Refraction occurs because light travels at different speeds in different transparent substances.  The speed of light in each transparent substance is called the index of refraction for that substance.  Light travels about 1 1/2 times as fast in air as it does in glass, so the index of refraction for glass is about 1.5.

Refraction, or change of direction, always follows a simple rule. “In passing from one transparent substance into another of greater density, refraction is toward the normal.  In passing from one transparent substance into another of lesser density, refraction is away from the normal. ”In this rule the normal is defined as a line perpendicular (90°) to the surface between the mediums.

Dispersion:  The speed of light in a medium depends on the wavelength of the light. As light enters a more dense medium, the short waves, such as blue, are slowed more than the long waves, such as red. Thus the index of refraction  of  a  medium  varies  with  the  wavelength,  and the different colors of light are bent different amounts.

This changing index of refraction or the breaking up of white  light  into  its  component  colors  is  dispersion.  The colors of light in a prism create a spectrum from white light. The prism is able to create this spectrum because of dispersion.

Diffraction:  We have said that light travels in a straight line. Well,that is not always true. An exception to this rule occurs when light travels close to an opaque edge. Because of the wave nature of their travel, light rays passing near an opaque edge are bent ever so slightly. This bending is called diffraction and is evidenced by the formation of a shadow with a fuzzy edge when light passes an opaque object.

In this case, the outside edge of the shadow is light and indistinct, but it gradually darkens into the true black of the shadow that indicates that some of the light is scattered into the shadow area.  Unlike  refraction,  in  diffraction  the  long  wave-lengths of light are bent the most.  Diffraction is important to the photographer when the light passes the edges of a lens diaphragm. When the lens diaphragm is opened fully, the amount (actually the percentage) of diffracted light is quite small.

But when the  diaphragm  is  closed  to  a  small  opening,  the percentage  of  diffracted  light  is  quite  large  and  reduces the sharpness of the image formed by the lens. In otherwords,  a  small  aperture  opening  interferes  with  the image-forming  light  more  than  a  large  aperture  does.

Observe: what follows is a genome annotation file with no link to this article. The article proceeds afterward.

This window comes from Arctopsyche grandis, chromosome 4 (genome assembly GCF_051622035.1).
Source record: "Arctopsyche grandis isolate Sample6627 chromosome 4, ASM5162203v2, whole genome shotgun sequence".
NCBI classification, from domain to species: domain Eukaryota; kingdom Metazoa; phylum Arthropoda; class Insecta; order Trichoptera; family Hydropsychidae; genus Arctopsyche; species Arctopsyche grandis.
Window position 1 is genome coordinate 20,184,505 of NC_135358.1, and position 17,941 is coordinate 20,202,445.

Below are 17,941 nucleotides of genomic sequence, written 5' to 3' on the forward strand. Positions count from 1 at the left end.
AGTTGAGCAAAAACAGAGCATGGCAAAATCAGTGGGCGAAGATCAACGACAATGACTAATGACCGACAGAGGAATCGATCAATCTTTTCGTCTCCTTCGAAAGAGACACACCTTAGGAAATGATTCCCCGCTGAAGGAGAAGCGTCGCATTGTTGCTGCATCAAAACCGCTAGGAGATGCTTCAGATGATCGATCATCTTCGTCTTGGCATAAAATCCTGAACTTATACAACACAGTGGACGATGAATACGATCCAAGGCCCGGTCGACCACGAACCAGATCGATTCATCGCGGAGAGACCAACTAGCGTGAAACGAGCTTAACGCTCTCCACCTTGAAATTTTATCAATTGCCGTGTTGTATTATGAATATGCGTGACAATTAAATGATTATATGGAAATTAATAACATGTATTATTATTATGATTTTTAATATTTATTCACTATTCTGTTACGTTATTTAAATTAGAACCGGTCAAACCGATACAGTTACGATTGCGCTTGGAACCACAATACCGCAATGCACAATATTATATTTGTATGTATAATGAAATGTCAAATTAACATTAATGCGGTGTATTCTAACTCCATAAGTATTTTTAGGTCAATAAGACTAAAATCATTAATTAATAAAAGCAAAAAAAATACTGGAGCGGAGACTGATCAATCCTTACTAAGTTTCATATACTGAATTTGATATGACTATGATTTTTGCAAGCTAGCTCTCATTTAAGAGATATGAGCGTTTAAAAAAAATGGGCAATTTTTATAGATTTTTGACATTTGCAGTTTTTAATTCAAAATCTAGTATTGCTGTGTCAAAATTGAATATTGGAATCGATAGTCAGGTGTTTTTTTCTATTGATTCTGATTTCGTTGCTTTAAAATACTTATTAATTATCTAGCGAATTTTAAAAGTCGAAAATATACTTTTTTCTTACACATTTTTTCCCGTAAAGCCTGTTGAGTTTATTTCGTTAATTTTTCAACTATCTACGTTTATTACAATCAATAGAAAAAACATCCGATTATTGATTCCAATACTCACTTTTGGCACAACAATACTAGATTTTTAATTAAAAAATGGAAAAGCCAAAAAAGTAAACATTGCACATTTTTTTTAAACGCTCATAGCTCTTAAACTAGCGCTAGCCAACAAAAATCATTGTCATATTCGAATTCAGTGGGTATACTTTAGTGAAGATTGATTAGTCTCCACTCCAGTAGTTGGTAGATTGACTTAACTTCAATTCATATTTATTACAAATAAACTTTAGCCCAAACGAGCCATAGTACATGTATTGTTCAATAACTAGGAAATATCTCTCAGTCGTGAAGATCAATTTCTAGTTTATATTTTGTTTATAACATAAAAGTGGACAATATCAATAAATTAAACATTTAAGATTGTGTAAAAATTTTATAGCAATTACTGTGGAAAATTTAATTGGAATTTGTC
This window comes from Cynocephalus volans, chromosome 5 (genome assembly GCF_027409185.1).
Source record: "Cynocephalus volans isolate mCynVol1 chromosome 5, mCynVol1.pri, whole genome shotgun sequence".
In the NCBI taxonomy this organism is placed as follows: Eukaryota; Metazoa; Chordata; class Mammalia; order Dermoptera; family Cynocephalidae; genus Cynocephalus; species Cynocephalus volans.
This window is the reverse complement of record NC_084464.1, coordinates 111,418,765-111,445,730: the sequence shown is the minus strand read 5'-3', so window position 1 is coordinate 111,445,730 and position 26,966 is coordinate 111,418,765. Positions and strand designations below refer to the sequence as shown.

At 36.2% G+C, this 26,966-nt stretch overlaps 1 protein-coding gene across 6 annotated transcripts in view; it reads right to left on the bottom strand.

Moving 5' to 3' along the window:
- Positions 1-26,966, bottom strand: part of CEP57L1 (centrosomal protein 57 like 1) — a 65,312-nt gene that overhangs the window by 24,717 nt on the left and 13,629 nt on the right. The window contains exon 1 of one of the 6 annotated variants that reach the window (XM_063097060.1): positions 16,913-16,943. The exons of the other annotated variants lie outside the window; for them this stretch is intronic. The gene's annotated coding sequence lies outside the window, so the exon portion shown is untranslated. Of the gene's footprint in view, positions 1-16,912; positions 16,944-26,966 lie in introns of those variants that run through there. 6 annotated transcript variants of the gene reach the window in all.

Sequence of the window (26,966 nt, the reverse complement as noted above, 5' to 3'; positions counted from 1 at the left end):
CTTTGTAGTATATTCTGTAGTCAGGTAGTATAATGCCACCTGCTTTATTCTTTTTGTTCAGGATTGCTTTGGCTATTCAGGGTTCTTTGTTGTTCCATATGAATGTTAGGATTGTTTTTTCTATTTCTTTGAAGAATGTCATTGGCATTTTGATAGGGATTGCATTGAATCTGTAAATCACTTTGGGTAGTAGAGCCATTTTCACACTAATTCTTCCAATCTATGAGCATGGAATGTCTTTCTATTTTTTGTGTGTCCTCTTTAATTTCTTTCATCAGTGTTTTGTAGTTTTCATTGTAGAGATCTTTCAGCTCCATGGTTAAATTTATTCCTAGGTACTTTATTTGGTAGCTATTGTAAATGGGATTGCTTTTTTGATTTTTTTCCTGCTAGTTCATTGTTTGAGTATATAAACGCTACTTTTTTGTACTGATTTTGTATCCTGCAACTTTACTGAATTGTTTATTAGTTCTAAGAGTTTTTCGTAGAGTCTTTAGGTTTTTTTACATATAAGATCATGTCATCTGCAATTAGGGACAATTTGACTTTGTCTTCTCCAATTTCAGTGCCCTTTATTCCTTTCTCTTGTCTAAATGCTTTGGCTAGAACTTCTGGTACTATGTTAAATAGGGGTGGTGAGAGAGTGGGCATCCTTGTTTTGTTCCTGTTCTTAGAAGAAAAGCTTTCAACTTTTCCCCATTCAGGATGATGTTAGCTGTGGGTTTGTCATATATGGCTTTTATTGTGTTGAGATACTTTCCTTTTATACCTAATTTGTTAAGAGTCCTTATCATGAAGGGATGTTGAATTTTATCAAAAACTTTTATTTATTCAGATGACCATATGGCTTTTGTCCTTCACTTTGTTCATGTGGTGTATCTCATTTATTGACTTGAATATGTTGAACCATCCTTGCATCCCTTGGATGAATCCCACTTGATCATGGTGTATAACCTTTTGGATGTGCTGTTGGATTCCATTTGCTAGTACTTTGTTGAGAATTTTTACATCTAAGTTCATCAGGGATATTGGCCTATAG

Polarization: Energy in the form of wave motion radiates from its source and travels through a medium. For example, when a section of line is secured at one end and the free end is held in your hand and given a shake, a wave travels down the length of the line from the end that was shaken to the secured end just like an oscillator.

A light source acts as an oscillator. The wave motion in the line does not represent the true wave motion of light because light waves move in all possible directions at right angles to their direction of travel.  A much clearer picture of light wave motion can be seen by having a number of parallel lines with each one being shaken in a different direction-one up and down, one sideways,and the others at various angles in between.

Ordinarily, light waves vibrate in all directions at right angles to their direction of travel. However, when light waves strike a series of parallel microscopic slots,all the light that passes through vibrates in one direction.This is polarized light.  Filters that polarize light, termed polarizing filters, have a practical use in photography.

Specular  reflected  light,  from  a  nonmetallic  surface at any angle between 32° and 37°, is polarized in such a way  that  the  light  rays  vibrate  in  a  direction  parallel to the reflecting surface. Light reflected in this manner is said to be plane polarized and is seen as glare. There is no polarization whatsoever produced by reflections from metallic surfaces.